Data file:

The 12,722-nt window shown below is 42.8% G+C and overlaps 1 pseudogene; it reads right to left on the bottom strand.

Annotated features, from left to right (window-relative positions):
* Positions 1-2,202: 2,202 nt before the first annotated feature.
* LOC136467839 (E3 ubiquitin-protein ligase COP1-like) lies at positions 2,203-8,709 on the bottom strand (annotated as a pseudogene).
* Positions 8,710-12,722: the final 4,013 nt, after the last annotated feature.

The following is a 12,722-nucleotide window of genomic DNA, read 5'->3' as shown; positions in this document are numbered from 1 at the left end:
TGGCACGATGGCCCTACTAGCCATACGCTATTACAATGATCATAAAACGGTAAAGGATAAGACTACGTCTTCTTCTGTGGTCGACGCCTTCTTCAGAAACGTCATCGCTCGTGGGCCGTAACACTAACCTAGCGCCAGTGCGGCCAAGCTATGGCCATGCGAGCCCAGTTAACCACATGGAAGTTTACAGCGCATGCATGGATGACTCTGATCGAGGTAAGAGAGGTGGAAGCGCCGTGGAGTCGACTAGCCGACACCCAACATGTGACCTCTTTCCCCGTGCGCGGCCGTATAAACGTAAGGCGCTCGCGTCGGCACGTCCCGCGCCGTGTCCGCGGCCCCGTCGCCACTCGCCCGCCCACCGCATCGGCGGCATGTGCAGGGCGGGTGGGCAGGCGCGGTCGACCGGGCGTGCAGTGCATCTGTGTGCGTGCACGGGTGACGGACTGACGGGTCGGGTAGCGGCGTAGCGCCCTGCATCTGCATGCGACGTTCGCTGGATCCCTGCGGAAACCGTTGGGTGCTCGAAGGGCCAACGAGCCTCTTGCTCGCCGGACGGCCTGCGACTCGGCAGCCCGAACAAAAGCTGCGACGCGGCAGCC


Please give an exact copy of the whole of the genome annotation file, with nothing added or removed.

The 12,722-nt window shown below is 42.8% G+C and overlaps 1 pseudogene; it reads right to left on the bottom strand.

Annotated features, from left to right (window-relative positions):
* Positions 1-2,202: 2,202 nt before the first annotated feature.
* LOC136467839 (E3 ubiquitin-protein ligase COP1-like) lies at positions 2,203-8,709 on the bottom strand (annotated as a pseudogene).
* Positions 8,710-12,722: the final 4,013 nt, after the last annotated feature.

The following is a 12,722-nucleotide window of genomic DNA, read 5'->3' as shown; positions in this document are numbered from 1 at the left end:
TGGCACGATGGCCCTACTAGCCATACGCTATTACAATGATCATAAAACGGTAAAGGATAAGACTACGTCTTCTTCTGTGGTCGACGCCTTCTTCAGAAACGTCATCGCTCGTGGGCCGTAACACTAACCTAGCGCCAGTGCGGCCAAGCTATGGCCATGCGAGCCCAGTTAACCACATGGAAGTTTACAGCGCATGCATGGATGACTCTGATCGAGGTAAGAGAGGTGGAAGCGCCGTGGAGTCGACTAGCCGACACCCAACATGTGACCTCTTTCCCCGTGCGCGGCCGTATAAACGTAAGGCGCTCGCGTCGGCACGTCCCGCGCCGTGTCCGCGGCCCCGTCGCCACTCGCCCGCCCACCGCATCGGCGGCATGTGCAGGGCGGGTGGGCAGGCGCGGTCGACCGGGCGTGCAGTGCATCTGTGTGCGTGCACGGGTGACGGACTGACGGGTCGGGTAGCGGCGTAGCGCCCTGCATCTGCATGCGACGTTCGCTGGATCCCTGCGGAAACCGTTGGGTGCTCGAAGGGCCAACGAGCCTCTTGCTCGCCGGACGGCCTGCGACTCGGCAGCCCGAACAAAAGCTGCGACGCGGCAGCC